Bert Stern directs Louis Armstrong, Thelonious Monk and Mahalia Jackson in this concert movie capturing the performances, audiences and atmosphere of the 1958 Newport Jazz Festival.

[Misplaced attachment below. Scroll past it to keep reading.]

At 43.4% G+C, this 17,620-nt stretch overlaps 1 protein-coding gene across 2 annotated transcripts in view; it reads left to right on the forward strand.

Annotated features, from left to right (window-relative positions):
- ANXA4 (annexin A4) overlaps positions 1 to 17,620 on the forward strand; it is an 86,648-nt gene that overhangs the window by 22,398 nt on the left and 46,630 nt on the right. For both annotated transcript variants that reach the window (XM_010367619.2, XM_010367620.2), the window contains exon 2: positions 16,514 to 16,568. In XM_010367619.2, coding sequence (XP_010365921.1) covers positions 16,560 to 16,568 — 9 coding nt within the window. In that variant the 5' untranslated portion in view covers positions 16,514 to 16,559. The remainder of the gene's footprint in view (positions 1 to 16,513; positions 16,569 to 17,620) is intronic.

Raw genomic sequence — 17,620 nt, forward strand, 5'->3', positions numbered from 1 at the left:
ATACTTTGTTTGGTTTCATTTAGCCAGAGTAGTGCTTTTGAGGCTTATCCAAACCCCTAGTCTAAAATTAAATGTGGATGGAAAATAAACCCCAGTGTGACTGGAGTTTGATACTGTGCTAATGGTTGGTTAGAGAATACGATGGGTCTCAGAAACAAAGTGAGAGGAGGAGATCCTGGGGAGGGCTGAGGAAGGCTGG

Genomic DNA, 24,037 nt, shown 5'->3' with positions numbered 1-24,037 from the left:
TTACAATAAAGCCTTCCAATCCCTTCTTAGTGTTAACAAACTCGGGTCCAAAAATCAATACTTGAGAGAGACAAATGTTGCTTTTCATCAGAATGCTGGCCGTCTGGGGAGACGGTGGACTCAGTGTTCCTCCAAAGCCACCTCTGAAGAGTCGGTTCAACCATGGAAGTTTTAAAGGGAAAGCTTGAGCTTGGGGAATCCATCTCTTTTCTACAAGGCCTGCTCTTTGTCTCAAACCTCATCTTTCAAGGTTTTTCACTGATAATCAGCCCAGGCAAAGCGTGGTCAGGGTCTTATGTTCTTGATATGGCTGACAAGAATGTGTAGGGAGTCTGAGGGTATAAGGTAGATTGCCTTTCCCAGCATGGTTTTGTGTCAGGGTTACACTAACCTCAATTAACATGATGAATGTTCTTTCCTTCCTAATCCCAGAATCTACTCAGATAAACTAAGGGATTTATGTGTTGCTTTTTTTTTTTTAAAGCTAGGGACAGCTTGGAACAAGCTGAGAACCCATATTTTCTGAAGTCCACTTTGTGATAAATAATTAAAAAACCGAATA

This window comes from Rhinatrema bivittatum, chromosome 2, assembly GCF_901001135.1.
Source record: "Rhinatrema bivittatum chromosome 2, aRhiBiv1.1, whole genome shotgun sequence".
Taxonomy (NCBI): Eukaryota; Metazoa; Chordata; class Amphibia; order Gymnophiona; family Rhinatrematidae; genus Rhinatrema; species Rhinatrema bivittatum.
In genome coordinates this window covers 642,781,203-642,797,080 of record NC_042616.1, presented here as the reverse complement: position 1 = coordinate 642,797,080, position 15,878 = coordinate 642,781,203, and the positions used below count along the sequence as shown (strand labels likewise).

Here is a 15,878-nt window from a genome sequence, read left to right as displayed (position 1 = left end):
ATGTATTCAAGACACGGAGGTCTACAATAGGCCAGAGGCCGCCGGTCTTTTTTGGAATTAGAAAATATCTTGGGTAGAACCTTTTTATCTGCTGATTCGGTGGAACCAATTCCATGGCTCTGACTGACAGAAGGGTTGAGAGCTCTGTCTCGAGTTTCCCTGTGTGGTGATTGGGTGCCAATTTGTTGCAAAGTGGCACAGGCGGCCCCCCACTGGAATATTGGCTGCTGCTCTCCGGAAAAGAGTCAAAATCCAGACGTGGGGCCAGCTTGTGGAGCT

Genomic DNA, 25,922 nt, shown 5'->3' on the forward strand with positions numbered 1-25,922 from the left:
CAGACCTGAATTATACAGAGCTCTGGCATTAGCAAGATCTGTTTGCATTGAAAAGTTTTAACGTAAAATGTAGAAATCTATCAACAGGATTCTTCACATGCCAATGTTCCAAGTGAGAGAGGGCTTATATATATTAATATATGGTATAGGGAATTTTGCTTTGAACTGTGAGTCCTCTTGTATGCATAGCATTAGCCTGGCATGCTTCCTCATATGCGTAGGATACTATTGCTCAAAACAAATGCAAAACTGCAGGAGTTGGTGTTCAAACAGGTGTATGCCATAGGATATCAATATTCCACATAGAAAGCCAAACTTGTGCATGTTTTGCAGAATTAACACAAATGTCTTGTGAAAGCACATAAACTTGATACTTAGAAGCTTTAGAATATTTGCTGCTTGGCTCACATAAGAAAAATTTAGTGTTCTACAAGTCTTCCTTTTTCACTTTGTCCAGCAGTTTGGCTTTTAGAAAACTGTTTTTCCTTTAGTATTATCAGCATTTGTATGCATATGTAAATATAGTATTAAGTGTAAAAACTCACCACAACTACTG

A heavenly tapestry of cool music, unaware spectators captured in the wild and slightly too obviously staged summer partying. This film celebrates the heat and bonhomie of watching live music and the freedom which summer weekends gift us all. The footage is shown without commentary or narration… the mood is the context. We get a rich overview of jazz in all its variations; chatty superstar Louis Armstrong, a showstopper by Dinah Washington, the intense marathon drumming of Chico Hamilton, this beautiful moment. You can feel the practice, concentration, daring, sweat and pleasure in the inspirational performances. Yet, as if this wasn’t enough, it is the candid shots of the crowds that truly make Jazz On a Summer’s Day THE perfect concert film. There’s plenty of footage of toetapping, finger clicking, awe and spontaneous dancing. Whether toddlers or people born in the 1800’s there are faces overcome with joy at what is happening on stage. There’s also scowling, napping and plenty of snacking. It is an honest portrait of who showed up for the event. In the daytime the blacks and whites feel separated, by night those unofficial lines of segregation (no doubt psychological rather than officially mandated) begin to blur. This film is a marvel, a magical time capsule… it will thrill jazz fans and time travellers alike.
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